|Part of the common law series|
|Estates in land|
|Future use control|
|Other common law areas|
Higher category: Law and Common law
Personal property is property that is movable.  In common law systems, personal property may also be called chattels or personalty. In civil law systems, personal property is often called movable property or movables—any property that can be moved from one location to another.
Personal property can be understood in comparison to real estate, immovable property or real property (such as land and buildings).
Movable property on land (larger livestock, for example) was not automatically sold with the land, it was "personal" to the owner and moved with the owner.
The word cattle is the Old Norman variant of Old French chatel, chattel (derived from Latin capitalis, "of the head"), which was once synonymous with general movable personal property. 
Personal property may be classified in a variety of ways.
Intangible personal property or "intangibles" refers to personal property that cannot actually be moved, touched or felt, but instead represents something of value such as negotiable instruments, securities, service (economics), and intangible assets including chose in action.
Tangible personal property refers to any type of property that can generally be moved (i.e., it is not attached to real property or land), touched or felt. These generally include items such as furniture, clothing, jewelry, art, writings, or household goods. In some cases, there can be formal title documents that show the ownership and transfer rights of that property after a person's death (for example, motor vehicles, boats, etcetera) In many cases, however, tangible personal property will not be "titled" in an owner's name and is presumed to be whatever property he or she was in possession of at the time of his or her death.
Accountants distinguish personal property from real property because personal property can be depreciated faster than improvements (while land is not depreciable at all). It is an owner's right to get tax benefits for chattel, and there are businesses that specialize in appraising personal property, or chattel.
The distinction between these types of property is significant for a variety of reasons. Usually one's rights on movables are more attenuated than one's rights on immovables (or real property). The statutes of limitations or prescriptive periods are usually shorter when dealing with personal or movable property. Real property rights are usually enforceable for a much longer period of time and in most jurisdictions real estate and immovables are registered in government-sanctioned land registers. In some jurisdictions, rights (such as a lien or other security interest) can be registered against personal or movable property.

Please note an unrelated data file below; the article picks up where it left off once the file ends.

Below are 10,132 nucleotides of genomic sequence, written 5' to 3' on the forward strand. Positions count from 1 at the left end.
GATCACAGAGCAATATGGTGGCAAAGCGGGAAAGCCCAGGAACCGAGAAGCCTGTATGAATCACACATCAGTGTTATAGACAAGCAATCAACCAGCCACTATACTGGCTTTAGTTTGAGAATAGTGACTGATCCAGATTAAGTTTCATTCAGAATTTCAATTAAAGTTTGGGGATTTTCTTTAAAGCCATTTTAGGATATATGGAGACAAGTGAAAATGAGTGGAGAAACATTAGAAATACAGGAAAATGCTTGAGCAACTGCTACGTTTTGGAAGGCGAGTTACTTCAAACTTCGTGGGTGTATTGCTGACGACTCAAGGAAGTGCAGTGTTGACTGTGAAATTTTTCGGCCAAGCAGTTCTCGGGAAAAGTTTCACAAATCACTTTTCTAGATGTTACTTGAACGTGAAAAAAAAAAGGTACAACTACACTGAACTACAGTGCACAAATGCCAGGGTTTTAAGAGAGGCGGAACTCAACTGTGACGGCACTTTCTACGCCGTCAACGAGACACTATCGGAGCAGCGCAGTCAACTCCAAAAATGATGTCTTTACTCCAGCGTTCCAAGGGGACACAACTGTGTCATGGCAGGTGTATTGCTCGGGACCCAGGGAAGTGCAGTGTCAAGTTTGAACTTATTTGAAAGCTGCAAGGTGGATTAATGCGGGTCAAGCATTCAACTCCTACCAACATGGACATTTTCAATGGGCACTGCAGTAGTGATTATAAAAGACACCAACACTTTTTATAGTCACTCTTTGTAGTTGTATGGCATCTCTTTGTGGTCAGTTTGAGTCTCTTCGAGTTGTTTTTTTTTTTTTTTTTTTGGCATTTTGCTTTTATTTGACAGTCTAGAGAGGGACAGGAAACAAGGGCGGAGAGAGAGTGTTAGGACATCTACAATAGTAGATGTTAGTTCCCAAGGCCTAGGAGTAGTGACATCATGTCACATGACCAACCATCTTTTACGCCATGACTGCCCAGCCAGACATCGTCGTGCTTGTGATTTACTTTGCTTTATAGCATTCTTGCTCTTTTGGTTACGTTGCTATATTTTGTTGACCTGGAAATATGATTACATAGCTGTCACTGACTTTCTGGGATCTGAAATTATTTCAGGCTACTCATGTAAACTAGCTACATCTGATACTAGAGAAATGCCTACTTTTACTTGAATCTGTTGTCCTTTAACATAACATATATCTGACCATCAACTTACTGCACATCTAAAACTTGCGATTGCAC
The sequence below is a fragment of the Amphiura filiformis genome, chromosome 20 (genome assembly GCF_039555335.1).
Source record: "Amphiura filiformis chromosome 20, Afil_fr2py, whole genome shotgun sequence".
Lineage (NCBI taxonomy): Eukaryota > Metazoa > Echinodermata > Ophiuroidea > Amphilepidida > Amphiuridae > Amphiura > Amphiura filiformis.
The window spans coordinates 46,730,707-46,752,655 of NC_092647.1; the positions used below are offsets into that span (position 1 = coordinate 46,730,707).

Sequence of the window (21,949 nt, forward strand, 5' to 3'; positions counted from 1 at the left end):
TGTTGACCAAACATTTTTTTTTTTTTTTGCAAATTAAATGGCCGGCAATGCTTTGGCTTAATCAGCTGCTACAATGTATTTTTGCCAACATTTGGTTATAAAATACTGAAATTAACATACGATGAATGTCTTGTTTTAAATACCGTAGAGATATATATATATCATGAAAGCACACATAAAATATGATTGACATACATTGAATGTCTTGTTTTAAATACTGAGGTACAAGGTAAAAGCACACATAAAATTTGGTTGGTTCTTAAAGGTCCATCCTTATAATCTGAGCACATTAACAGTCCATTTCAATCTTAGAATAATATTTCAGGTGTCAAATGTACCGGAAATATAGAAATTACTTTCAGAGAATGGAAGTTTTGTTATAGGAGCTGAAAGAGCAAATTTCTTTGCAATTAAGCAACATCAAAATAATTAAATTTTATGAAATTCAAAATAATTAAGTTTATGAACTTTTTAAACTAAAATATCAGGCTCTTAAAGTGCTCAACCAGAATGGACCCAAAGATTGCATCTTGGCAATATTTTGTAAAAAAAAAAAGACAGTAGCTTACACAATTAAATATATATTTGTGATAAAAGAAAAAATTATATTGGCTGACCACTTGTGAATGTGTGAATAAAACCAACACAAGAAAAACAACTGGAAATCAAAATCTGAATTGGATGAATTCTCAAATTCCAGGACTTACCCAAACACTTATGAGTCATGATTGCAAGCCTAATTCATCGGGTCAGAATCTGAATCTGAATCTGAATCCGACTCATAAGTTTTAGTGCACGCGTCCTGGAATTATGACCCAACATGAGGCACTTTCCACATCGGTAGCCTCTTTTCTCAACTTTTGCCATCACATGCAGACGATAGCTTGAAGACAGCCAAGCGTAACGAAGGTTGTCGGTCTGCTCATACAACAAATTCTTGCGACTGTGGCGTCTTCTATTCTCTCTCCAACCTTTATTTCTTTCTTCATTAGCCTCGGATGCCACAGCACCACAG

In common law it is possible to place a mortgage upon real property. Such a mortgage requires payment or the owner of the mortgage can seek foreclosure. Personal property can often be secured with a similar kind of device, variously called a chattel mortgage , a trust receipt, or a security interest . In the United States, Article 9 of the Uniform Commercial Code governs the creation and enforcement of security interests in most (but not all) types of personal property.
There is no similar institution to the mortgage in the civil law, however a hypothec is a device to secure real rights against property. These real rights follow the property along with the ownership. In common law a lien also remains on the property and it is not extinguished by alienation of the property; liens may be real or equitable.
Many jurisdictions levy a personal property tax, an annual tax on the privilege of owning or possessing personal property within the boundaries of the jurisdiction. Automobile and boat registration fees are a subset of this tax. Most household goods are exempt as long as they are kept or used within the household.
The distinction between tangible and intangible personal property is also significant in some of the jurisdictions which impose sales taxes. In Canada, for example, provincial and federal sales taxes were imposed primarily on sales of tangible personal property whereas sales of intangibles tended to be exempt. The move to value added taxes, under which almost all transactions are taxable, has diminished the significance of the distinction.
In political/economic theory, notably socialist, Marxist, and many anarchist philosophies[ citation needed ], the distinction between private and personal property is an important one. In capitalism private and personal property are considered to be of equal importance and significance without the need for making a distinction.[ citation needed ]